AANS Neurosurgeon | Volume 29, Number 1, 2020

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In Mice, Alcohol Dependence Results in Brain-Wide Remodeling of Functional Architecture

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Employing advanced technologies that allow whole brain imaging at single-cell resolution, researchers at University of California San Diego School of Medicine report that in an alcohol-dependent mouse model, the rodent brain’s functional architecture is substantially remodeled. But when deprived of alcohol, the mice displayed increased coordinated brain activity and reduced modularity compared to nondrinker or casual drinker mice.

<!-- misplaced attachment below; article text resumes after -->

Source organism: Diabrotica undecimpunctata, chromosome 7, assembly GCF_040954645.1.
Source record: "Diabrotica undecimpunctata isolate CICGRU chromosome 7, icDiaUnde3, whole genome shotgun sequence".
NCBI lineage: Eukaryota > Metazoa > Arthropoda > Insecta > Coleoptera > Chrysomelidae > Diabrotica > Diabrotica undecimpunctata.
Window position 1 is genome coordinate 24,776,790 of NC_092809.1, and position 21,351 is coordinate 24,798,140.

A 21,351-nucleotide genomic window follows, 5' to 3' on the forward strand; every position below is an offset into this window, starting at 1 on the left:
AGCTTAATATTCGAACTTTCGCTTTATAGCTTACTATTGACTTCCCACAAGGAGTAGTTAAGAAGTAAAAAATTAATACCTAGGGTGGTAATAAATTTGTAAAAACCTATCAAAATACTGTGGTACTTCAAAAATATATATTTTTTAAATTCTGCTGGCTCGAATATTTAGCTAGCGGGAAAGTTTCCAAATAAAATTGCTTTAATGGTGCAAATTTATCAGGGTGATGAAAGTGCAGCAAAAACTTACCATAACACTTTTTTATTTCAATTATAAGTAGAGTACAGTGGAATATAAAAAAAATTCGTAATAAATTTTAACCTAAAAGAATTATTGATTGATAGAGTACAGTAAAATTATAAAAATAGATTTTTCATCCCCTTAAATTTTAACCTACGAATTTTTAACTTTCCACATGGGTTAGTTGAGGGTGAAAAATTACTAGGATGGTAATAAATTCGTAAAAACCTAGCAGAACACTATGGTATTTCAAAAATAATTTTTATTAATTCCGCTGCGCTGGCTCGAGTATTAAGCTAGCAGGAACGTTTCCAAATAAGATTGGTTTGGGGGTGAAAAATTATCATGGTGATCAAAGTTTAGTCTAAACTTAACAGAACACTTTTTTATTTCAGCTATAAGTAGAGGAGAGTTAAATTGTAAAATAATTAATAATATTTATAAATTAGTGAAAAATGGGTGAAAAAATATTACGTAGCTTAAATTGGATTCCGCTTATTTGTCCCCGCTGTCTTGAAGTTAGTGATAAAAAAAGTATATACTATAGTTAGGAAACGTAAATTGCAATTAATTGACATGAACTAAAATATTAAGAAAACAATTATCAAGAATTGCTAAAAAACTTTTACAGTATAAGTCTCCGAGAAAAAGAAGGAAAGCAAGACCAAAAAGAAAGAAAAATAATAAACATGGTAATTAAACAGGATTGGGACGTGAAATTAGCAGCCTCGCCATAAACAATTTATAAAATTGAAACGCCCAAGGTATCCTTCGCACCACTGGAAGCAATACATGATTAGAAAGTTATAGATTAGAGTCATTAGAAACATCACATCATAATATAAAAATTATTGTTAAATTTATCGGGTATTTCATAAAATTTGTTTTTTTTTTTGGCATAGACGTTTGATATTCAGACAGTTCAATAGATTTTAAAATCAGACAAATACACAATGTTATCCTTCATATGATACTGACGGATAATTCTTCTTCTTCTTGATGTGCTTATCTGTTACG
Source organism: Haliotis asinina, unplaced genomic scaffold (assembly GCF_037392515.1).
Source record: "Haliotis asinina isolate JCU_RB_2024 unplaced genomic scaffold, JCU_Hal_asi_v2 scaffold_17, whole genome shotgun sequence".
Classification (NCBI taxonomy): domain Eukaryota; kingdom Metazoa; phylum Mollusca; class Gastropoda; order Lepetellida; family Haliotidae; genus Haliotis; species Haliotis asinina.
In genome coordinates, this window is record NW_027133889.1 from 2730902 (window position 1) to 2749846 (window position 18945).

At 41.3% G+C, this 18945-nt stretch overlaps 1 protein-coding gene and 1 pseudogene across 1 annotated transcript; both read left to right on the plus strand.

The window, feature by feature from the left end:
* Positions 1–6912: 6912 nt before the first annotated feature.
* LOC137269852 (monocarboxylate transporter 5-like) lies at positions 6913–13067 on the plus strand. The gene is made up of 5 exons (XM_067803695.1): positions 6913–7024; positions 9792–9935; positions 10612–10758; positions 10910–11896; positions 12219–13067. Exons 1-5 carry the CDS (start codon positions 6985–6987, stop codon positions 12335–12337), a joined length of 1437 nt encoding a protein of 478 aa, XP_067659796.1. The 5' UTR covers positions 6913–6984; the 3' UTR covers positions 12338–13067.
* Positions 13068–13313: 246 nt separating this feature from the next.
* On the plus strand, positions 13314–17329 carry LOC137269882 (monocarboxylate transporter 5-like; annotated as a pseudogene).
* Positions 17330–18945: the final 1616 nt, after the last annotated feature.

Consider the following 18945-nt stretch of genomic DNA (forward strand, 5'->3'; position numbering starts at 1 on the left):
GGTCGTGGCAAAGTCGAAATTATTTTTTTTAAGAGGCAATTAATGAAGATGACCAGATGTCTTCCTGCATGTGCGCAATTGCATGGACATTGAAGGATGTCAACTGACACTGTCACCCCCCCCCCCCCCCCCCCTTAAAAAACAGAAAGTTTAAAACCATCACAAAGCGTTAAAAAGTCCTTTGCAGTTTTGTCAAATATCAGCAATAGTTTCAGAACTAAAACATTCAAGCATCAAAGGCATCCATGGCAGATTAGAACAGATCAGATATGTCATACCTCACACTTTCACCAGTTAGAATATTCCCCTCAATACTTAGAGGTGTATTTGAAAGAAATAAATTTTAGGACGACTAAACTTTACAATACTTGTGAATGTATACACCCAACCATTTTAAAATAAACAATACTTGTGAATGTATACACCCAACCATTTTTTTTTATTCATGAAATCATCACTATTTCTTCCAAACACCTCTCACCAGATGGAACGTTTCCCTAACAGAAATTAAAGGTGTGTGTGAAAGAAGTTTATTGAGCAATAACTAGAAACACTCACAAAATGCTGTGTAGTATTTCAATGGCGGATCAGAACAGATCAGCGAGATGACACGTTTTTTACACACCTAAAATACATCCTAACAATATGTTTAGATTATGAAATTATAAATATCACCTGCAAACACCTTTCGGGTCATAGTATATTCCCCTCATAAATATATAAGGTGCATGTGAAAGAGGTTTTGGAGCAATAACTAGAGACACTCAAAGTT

The findings also identified several previously unsuspected regions of the brain relevant to alcohol consumption, providing new research targets for better understanding and treatment of alcohol dependence in humans.

“The neuroscience of addiction has made tremendous progress, but the focus has always been on a limited number of brain circuits and neurotransmitters, primarily dopaminergic neurons, the amygdala and the prefrontal cortex,” said senior author Olivier George, PhD, associate professor in the Department of Psychiatry at UC San Diego School of Medicine.

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